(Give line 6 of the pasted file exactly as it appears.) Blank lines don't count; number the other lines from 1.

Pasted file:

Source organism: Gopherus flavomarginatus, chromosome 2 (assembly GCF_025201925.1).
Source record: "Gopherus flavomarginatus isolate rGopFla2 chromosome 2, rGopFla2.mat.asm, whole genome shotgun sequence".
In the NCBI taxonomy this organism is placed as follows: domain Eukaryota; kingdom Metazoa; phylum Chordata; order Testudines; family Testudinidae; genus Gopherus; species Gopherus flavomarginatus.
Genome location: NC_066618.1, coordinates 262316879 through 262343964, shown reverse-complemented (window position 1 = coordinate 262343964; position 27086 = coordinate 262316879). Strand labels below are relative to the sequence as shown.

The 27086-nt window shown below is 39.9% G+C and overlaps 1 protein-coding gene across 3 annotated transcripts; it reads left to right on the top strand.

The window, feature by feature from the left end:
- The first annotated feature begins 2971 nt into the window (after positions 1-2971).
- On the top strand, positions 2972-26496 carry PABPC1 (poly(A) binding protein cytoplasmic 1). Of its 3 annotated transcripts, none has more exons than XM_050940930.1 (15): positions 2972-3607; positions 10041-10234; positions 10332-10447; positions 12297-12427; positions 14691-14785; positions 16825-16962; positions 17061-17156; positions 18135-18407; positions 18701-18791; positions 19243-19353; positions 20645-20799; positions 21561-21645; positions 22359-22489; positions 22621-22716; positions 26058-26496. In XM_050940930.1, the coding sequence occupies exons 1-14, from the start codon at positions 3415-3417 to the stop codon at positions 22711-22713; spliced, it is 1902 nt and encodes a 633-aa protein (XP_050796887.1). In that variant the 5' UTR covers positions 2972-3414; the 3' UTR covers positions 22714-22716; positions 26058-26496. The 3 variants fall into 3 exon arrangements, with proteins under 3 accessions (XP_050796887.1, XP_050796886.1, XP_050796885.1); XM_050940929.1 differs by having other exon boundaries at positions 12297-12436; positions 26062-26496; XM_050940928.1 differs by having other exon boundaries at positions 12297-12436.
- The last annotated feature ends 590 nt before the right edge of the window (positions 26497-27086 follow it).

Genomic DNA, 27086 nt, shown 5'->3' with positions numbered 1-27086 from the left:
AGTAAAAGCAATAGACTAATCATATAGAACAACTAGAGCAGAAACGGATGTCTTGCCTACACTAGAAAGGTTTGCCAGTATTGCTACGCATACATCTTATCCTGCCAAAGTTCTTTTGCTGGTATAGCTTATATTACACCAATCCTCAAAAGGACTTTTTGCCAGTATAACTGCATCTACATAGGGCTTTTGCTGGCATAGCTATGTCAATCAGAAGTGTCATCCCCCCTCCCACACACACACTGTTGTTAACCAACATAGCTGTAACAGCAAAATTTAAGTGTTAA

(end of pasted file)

The window, feature by feature from the left end: